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In my current novel, the protagonist is driven forward throughout the plot by events that happened to him in the past. The reader needs to know these events, so I'd like to include them in a prologue. The prologue would take place nearly a year before the events of the rest of the novel.

Here's my question: How can I show how much time has passed between the prologue and chapter one? Is there some technique I can use that will seem natural?

Methods that won't work: Previously, I've included a bold header above the chapter, maybe with a date, maybe with a number of days later. I'm trying to veer away from this method though, because it doesn't lend itself to every kind of writing (this is just my personal opinion).

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I'll refrain from standard cautions about the advisability of prologues vs. weaving the back story into the main story and assume that you've definitely decided a prologue is the way to go. With that in mind:

I think just having the first chunk labelled "Prologue" cues most readers that there's a time separation between Chapter One.

Beyond that, I think your technique will depend on the content of your prologue. If you have Joe getting blown up in the Prologue, in Chapter One you can have Joe testing his scars and musing about how they don't seem to be fading any more a year after the injuries. If Joe watches his true love walk away from him in the Prologue, have him still trying not to think about her in Chapter One, or have a friend mention that it's been a year since Jane left and it's time for Joe to start dating again. etc.

Textual cues, I'd say. But I can't give you more details about what they might be without knowing what happens in your prologue.

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  • Thanks Kate S. This seems really obvious. So obvious, in fact, that I'm not sure why it didn't occur to me. :) As for the prologues, I actually don't think I've heard much in the way of cautionary advice about them. What might it be? (In my case, I am including the prologue in order to introduce a character around which the main conflict is built, but who does not appear until the end of the book.) – Thomas Reinstate Monica Myron Sep 27 '15 at 22:47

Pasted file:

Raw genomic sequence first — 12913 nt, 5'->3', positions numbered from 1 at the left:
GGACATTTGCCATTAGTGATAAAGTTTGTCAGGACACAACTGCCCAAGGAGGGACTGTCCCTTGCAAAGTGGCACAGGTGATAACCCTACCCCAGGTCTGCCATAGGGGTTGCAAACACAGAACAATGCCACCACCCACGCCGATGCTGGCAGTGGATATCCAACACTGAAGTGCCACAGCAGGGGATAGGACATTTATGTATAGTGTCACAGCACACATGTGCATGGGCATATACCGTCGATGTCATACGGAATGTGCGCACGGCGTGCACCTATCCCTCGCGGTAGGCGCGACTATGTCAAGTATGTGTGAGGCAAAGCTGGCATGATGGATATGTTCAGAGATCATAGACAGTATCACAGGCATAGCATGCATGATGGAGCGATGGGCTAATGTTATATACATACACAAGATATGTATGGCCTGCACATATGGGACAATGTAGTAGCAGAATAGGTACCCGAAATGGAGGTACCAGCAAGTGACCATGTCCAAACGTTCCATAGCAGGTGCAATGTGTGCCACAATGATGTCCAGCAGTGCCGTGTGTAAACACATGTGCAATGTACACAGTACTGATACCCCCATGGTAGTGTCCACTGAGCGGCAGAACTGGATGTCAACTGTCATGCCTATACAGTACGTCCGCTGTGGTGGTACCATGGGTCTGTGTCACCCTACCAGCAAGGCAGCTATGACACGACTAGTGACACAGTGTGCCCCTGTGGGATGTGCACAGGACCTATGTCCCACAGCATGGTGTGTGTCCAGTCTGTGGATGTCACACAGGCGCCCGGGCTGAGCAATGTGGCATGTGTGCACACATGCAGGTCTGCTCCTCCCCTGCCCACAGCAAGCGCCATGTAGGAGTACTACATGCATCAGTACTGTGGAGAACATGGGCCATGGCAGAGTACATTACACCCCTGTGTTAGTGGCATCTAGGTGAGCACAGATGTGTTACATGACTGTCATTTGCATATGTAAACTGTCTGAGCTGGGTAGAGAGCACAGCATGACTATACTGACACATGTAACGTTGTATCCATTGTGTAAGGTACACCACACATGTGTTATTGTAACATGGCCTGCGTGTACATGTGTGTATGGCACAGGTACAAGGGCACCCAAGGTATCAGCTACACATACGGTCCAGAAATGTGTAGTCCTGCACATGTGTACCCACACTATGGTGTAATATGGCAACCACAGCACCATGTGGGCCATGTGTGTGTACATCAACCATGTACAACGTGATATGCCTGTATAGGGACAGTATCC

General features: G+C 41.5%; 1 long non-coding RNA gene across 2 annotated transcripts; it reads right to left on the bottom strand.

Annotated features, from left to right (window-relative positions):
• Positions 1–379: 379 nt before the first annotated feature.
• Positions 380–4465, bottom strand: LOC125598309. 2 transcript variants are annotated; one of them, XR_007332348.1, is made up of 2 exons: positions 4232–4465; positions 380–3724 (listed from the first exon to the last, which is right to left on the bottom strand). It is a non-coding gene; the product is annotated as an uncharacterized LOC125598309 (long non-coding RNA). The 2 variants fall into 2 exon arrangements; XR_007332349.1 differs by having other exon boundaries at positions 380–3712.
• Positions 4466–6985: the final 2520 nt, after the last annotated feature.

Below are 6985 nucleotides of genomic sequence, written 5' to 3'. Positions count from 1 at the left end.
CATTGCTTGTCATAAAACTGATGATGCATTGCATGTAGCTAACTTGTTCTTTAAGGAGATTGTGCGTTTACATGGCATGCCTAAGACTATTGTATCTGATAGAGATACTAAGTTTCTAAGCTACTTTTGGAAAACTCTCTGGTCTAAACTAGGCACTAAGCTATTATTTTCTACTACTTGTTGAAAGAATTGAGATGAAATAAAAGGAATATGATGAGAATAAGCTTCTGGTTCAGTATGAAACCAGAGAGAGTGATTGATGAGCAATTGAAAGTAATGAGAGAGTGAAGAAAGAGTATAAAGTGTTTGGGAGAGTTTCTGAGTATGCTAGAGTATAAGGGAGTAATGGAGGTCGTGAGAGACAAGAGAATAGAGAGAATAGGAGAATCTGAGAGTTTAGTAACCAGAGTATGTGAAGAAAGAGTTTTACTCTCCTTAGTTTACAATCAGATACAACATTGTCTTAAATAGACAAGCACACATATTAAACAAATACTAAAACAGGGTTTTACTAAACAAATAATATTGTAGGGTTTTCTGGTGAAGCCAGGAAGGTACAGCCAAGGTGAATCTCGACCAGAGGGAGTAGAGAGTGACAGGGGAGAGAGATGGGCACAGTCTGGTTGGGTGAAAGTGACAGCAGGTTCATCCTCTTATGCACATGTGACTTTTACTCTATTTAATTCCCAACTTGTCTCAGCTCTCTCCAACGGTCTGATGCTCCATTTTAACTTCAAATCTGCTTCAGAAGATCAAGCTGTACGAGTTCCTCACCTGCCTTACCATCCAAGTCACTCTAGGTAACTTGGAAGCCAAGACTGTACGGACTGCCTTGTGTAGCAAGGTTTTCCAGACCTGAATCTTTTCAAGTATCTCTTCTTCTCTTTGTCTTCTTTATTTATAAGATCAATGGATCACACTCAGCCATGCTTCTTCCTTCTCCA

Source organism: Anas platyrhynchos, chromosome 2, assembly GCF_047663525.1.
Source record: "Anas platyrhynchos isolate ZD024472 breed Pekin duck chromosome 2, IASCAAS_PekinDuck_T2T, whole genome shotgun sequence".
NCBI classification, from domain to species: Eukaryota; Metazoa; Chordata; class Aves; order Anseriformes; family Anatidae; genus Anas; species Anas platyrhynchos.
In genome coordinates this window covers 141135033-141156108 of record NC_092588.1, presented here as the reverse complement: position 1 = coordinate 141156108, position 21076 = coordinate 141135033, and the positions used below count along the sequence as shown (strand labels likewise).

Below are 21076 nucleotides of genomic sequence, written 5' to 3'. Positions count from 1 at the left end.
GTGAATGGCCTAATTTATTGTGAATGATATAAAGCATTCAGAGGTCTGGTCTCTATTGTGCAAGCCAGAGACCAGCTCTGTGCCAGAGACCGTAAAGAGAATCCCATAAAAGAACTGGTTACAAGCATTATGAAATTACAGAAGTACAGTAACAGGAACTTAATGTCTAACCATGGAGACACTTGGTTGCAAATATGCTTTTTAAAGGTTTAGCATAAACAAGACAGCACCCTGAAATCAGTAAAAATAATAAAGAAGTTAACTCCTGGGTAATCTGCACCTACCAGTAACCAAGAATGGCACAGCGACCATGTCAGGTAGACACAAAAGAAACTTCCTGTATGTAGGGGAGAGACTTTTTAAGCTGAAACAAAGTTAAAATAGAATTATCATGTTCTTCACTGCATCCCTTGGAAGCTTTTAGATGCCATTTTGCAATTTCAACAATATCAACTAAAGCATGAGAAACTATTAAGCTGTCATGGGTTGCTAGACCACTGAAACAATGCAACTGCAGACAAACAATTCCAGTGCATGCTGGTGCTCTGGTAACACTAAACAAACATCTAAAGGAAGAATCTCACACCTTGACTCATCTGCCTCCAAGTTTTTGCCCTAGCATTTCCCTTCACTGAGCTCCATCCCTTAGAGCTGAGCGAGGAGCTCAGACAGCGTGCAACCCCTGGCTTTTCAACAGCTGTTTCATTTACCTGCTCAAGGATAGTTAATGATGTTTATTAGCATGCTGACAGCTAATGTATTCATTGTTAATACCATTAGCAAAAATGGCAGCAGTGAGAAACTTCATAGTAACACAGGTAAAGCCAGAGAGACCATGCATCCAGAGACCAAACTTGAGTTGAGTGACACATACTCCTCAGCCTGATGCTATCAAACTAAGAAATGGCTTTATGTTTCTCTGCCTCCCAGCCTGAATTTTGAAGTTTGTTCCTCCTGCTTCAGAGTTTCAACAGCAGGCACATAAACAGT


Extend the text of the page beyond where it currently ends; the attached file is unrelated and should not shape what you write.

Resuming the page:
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    Prologues are kind of polarizing - there are stories of readers and agents and editors who hate them, feeling they're a sign of sloppy writing. And then there are some really great books written with prologues, so... who knows, really? – Kate S. Sep 28 '15 at 0:09
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What's the most natural way to show a passage of time between the prologue and chapter one?

I know this is not the answer you want, but the truth is that there is no most natural way. There are techniques that'll be adequate to the story you are telling, there are ones that'll be inadequate. Your judgement as to which techniques you'll choose and how you'll employ them is what can distinguish you and your story.

But it happens that, in your original post, you made a second, different question. Let's take a closer look.

Here's my question: How can I show how much time has passed between the prologue and chapter one? Is there some technique I can use that will seem natural?